All You Need to Know About Durability
The idea of durability refers to the condition of lasting or durable: that is, it can last a long time. Durability, therefore, is linked to duration (permanence, subsistence).
For example: “The durability of tires has been increasing thanks to technological advances”, “Oak furniture is characterized by its durability”, “The owner of the company warned me that the durability of the proposal is limited, so I have to make a decision as soon as possible. ”
Durability is often a valued quality in most products, especially those that are priced high. If a person plans to spend a lot of money to buy a good, he usually hopes that the good will last for many years. Suppose someone is considering buying a mattress. Among other questions, he will surely study the durability of the product: how many years should it be kept in good condition under normal use. According to abbreviationfinder, QRD stands for Quality, Reliability, Durability.
There are objects that, instead of durability, offer comfort or low price. That is the case of disposable or disposable products. Plastic cutlery, to cite one case, have a very low durability: in theory, they should be used only once and discarded. Metal cutlery, on the other hand, lasts for many years. To compete against metal forks, knives and spoons, therefore, plastic cutlery is cheaper and does not even need to be washed as it is used and thrown away. Something similar occurs with disposable razors, which have different features than longer-lasting devices.
This concept is one of those that have been curiously affected by changes in commercial culture in recent times, which point to consumerism. While durability was initially one of the most important factors of a product, one of those that could determine the decision of a potential buyer to acquire it or look for a better one, current markets intentionally seek to generate in consumers the need to replace its products with a frequency that until a few decades ago would have seemed unacceptable.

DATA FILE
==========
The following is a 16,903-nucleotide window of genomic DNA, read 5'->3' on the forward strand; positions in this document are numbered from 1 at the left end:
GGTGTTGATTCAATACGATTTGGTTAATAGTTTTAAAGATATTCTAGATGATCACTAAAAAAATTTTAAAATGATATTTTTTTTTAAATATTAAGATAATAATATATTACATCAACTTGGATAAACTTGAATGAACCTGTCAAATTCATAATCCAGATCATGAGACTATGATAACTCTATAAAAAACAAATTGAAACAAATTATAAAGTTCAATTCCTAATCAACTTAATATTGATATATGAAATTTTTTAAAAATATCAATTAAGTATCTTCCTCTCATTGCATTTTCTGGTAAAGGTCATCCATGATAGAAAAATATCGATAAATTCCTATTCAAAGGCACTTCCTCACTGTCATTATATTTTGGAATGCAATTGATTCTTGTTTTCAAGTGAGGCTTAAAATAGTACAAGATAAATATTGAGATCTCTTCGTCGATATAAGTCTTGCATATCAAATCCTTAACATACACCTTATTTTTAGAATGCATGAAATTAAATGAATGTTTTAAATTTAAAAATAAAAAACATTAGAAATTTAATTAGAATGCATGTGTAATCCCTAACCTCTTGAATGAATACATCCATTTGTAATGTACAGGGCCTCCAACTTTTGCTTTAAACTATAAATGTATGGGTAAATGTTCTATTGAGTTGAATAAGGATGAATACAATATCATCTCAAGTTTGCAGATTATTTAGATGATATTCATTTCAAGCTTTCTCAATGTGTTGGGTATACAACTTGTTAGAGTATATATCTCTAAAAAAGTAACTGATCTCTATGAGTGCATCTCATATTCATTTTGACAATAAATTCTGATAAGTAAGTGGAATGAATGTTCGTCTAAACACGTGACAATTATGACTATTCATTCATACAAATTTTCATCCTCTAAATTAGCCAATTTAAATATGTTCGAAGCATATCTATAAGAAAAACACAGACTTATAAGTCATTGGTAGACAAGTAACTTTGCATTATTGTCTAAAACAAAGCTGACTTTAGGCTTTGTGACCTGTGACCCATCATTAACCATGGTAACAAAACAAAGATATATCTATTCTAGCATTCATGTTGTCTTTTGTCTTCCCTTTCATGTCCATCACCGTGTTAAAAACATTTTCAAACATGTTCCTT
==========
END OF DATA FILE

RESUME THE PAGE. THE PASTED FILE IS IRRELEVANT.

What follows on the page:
Of course, this does not mean that today’s products are manufactured ignoring their quality and durability, but rather that the robustness that once characterized their ancestors is no longer sought after. Automobiles are among the mass consumer products that first “suffered”, so to speak, this phenomenon: when they changed from extremely heavy and resistant machines to prioritize lightness and slim designs, many feared for their safety in the event of collisions., since the material of the bodywork and the bumpers was not as rigid as that used up to now.
Already in the 21st century, with the arrival of smartphones and the business model that characterizes them, we are entering an era in which a one-year-old product is considered “old”. This leads technophiles, and those who fear being criticized for being out of date, to fork out large sums every year to get the latest version, no matter how different it is from the previous one. A current high-end mobile phone is not exactly a fragile and poorly finished device, but it surely does not have a resistance to falls and accidents comparable to that of the good phones of the 80s and 90s.
Durability, therefore, must be understood in context. In the past, there were probably no limits: a good product had to last ” forever “. Today, it is enough for him to resist for a year, until the departure of his inevitable successor.